What is Industrial Hygiene Monitoring?

<p>What is Industrial Hygiene Monitoring?</p>

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Last Updated

16 April 2024


30 June 2022


Industrial Hygiene

Employee health and safety are of paramount importance for any responsible industrial organization. From getting workers home safe to maximizing productivity, protecting your reputation, and avoiding the potential economic costs of absenteeism caused by illness or injury – a healthy workplace means a healthy business.

This practice of maintaining a safe working environment is known as “industrial hygiene” (also called occupational hygiene or occupational health). Industrial hygiene professionals, including IH consultants and environmental, health and safety (EHS) experts, serve as the guardians of worker well-being, striving to safeguard organizations, and the people within them, from hazardous working environments. Here, we’ll explore a little of what goes into industrial hygiene monitoring, why all organizations need to have a basic understanding of these principles, and some of the most common air quality hazards you’ll need to be aware of.

Industrial hygiene monitoring creates healthier working environments

As defined by the Occupational Safety and Health Administration (OSHA), industrial hygiene refers to “that science and art devoted to the anticipation, recognition, evaluation, and control of those environmental factors or stresses arising in or from the workplace, which may cause sickness, impaired health and well-being, or significant discomfort among workers or the community.” Broadly, this translates into a two-step process, with industrial hygiene professionals first identifying present and potential future hazards, before providing solutions that satisfy regulations and help drive the organization toward a safer tomorrow.

Carrying out an industrial hygiene walk-through or workplace risk assessment

The identification and analysis stage of industrial hygiene monitoring begins by asking questions like – What hazards might become present in time? What potential hazards are already present? This is where a consultant or in-house environmental, health and safety professional will likely conduct a walk-through of the facilities. A thorough risk assessment may include “an examination of industrial processes, work practice and environment, and the identification of hazardous agents.” This survey (which might look something like this) helps the IH professional develop an effective plan for evaluating current hazard levels.


Safeguarding workers from respirable dust and other airborne hazards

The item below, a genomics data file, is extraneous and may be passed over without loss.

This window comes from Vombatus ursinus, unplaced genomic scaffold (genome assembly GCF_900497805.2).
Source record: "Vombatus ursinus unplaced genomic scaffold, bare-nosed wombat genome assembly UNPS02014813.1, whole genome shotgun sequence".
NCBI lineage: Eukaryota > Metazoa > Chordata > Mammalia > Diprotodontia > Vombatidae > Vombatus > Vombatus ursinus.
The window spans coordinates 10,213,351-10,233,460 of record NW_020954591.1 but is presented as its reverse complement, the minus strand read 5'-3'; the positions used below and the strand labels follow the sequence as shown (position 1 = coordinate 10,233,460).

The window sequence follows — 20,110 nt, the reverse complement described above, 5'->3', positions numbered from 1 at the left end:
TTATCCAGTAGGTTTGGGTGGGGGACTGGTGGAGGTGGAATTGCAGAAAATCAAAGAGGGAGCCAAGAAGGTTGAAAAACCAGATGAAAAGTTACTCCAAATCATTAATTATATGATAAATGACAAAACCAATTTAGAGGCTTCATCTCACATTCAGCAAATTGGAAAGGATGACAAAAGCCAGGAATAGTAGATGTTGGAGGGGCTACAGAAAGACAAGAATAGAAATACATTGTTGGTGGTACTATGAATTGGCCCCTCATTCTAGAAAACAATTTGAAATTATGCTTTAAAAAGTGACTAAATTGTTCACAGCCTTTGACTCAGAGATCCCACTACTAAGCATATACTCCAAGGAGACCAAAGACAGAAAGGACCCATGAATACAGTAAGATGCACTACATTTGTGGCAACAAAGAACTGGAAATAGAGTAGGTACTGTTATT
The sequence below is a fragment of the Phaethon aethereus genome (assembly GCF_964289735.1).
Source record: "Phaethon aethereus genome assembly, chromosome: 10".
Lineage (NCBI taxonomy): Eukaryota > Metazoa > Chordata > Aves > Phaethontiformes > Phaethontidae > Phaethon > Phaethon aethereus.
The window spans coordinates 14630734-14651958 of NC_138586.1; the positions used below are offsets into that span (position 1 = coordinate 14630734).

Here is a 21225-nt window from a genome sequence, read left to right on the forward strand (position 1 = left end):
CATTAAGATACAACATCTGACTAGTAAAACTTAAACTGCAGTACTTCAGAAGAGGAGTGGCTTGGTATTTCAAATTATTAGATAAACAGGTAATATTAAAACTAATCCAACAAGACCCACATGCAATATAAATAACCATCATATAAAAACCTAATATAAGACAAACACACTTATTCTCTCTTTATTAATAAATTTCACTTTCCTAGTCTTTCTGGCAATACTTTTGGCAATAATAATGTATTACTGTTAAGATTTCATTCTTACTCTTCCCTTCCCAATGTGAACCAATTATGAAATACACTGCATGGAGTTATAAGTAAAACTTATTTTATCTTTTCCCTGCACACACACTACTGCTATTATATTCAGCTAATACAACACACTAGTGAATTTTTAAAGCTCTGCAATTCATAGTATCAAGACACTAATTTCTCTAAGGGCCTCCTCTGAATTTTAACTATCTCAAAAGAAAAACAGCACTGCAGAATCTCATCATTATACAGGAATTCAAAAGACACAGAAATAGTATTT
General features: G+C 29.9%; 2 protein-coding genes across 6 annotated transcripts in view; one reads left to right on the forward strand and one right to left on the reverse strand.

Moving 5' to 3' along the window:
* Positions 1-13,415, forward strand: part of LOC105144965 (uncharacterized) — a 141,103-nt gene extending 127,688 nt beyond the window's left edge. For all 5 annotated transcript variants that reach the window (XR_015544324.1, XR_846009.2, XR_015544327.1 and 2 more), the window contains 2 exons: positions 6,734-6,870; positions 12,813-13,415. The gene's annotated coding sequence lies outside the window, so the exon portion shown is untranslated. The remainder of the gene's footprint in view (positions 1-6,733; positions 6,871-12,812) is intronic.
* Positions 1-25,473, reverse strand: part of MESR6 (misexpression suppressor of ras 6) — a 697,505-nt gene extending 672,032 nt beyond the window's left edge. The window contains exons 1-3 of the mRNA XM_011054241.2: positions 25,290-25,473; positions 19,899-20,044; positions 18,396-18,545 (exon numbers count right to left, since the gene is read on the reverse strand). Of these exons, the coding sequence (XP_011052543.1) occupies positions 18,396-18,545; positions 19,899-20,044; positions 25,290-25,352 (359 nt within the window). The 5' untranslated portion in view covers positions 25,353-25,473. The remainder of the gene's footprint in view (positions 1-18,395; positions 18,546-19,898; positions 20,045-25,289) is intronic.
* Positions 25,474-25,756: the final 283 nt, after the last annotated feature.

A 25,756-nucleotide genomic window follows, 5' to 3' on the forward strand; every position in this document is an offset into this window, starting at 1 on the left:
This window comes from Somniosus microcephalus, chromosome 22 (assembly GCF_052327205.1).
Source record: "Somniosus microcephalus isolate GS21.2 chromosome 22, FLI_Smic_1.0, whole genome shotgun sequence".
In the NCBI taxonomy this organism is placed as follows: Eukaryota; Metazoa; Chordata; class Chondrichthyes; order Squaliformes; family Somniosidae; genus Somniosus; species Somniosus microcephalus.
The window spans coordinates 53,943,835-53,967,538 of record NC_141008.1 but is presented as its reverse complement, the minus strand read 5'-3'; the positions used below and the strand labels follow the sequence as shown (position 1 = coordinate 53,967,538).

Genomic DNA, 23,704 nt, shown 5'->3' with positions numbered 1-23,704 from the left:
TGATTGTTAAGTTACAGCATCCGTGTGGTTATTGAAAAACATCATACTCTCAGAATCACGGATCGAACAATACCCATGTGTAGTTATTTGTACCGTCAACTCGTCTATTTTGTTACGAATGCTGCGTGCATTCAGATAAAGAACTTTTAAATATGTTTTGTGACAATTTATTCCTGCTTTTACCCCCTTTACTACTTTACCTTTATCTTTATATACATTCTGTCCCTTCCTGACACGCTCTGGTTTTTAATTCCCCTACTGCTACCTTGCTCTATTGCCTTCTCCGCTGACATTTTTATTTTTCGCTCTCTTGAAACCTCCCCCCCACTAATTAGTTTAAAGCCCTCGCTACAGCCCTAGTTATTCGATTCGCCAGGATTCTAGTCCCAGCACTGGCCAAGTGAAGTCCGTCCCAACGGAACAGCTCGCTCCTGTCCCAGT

The types of hazards included in the definition of industrial hygiene are airborne hazards, chemical hazards, biological hazards, ergonomic hazards, and physical hazards. Here, we’re focused on airborne hazards, commonly classified as either particulate or gas and vapor contaminants. The most common types of particulate sources include respirable dust (PM4), inhalable dust (PM10), total suspended particulate (TSP), fumes, mists, aerosols, or fibers. Industrial hygiene sampling (or testing) is one of the most important steps toward reducing risk and creating a healthier working environment. After designing a testing plan, industrial hygiene consultants and EHS professionals deploy air quality monitoring systems, using best practices and the latest technology to obtain trusted data. This could involve carrying out spot checks on respirable or inhalable dust against permissible exposure levels (PEL) using handheld direct-reading instruments, or installing fixed direct-reading (or real-time) instruments to track particulate and gas exposure over a longer period. Once sampling is complete, the next step is to design, communicate, and implement a control plan that meets the needs of the project.

Reducing worker risk using an effective control plan

To help craft a suitable control plan, the National Institute for Occupational Safety and Health (NIOSH) outlines a “hierarchy of controls” containing five approaches to harm reduction. These strategies, ordered from most to least effective, are:

  • Elimination – removing the hazard entirely

  • Substitution – replacing the hazard with a safer alternative

  • Engineering controls – using structural changes to isolate the hazard from employees

  • Administrative controls – Adjusting policy around how workers function (e.g., exposure limits)

  • Personal protective equipment (PPE) – Providing PPE to workers as a last line of defense

In practice, implementing a combination of approaches may prove most effective in providing the best protection possible.

Industrial hygiene and organizational efficiency

Industrial hygiene monitoring not only impacts the health and wellness of workers, but it also affects how well your organization runs. Absenteeism has been shown to lead to decreased productivity, negatively impact morale, and ultimately result in lost profits and inefficiency. In better understanding the importance of industrial hygiene monitoring, businesses and government organizations alike are more likely to recognize airborne hazard risk factors, act swiftly to reduce harm, and maintain a healthier, more productive, and more profitable workplace.

Want to find out more?

If you have any further questions on industrial hygiene, our range of real-time and direct-reading instruments (including Aeroqual Ranger | Dust – the ultimate connected handheld dust monitoring solution), or how we can help you optimize worker safety, don’t hesitate to get in touch!

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